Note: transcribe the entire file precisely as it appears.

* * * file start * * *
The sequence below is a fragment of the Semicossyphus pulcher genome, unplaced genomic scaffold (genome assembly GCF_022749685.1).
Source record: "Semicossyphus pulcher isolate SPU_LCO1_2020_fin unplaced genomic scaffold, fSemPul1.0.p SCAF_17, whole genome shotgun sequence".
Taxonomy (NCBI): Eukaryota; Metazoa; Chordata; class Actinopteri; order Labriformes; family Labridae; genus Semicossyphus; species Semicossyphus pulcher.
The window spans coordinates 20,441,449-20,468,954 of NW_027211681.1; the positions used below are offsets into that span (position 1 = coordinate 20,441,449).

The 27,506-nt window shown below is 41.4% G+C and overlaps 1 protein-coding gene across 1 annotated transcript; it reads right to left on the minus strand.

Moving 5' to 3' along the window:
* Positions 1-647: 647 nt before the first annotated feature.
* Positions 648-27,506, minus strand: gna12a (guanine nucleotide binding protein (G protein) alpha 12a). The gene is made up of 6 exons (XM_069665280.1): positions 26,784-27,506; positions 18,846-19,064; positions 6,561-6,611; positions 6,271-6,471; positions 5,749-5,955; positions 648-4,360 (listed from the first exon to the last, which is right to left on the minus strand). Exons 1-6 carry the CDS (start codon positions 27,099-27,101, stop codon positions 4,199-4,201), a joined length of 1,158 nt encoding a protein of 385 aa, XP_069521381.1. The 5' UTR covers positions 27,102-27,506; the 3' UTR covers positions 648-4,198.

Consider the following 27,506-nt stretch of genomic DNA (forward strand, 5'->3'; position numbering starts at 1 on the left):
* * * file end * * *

The sequence below is a fragment of the Semicossyphus pulcher genome, unplaced genomic scaffold (genome assembly GCF_022749685.1).
Source record: "Semicossyphus pulcher isolate SPU_LCO1_2020_fin unplaced genomic scaffold, fSemPul1.0.p SCAF_17, whole genome shotgun sequence".
Taxonomy (NCBI): Eukaryota; Metazoa; Chordata; class Actinopteri; order Labriformes; family Labridae; genus Semicossyphus; species Semicossyphus pulcher.
The window spans coordinates 20,441,449-20,468,954 of NW_027211681.1; the positions used below are offsets into that span (position 1 = coordinate 20,441,449).

The 27,506-nt window shown below is 41.4% G+C and overlaps 1 protein-coding gene across 1 annotated transcript; it reads right to left on the minus strand.

Moving 5' to 3' along the window:
* Positions 1-647: 647 nt before the first annotated feature.
* Positions 648-27,506, minus strand: gna12a (guanine nucleotide binding protein (G protein) alpha 12a). The gene is made up of 6 exons (XM_069665280.1): positions 26,784-27,506; positions 18,846-19,064; positions 6,561-6,611; positions 6,271-6,471; positions 5,749-5,955; positions 648-4,360 (listed from the first exon to the last, which is right to left on the minus strand). Exons 1-6 carry the CDS (start codon positions 27,099-27,101, stop codon positions 4,199-4,201), a joined length of 1,158 nt encoding a protein of 385 aa, XP_069521381.1. The 5' UTR covers positions 27,102-27,506; the 3' UTR covers positions 648-4,198.

Consider the following 27,506-nt stretch of genomic DNA (forward strand, 5'->3'; position numbering starts at 1 on the left):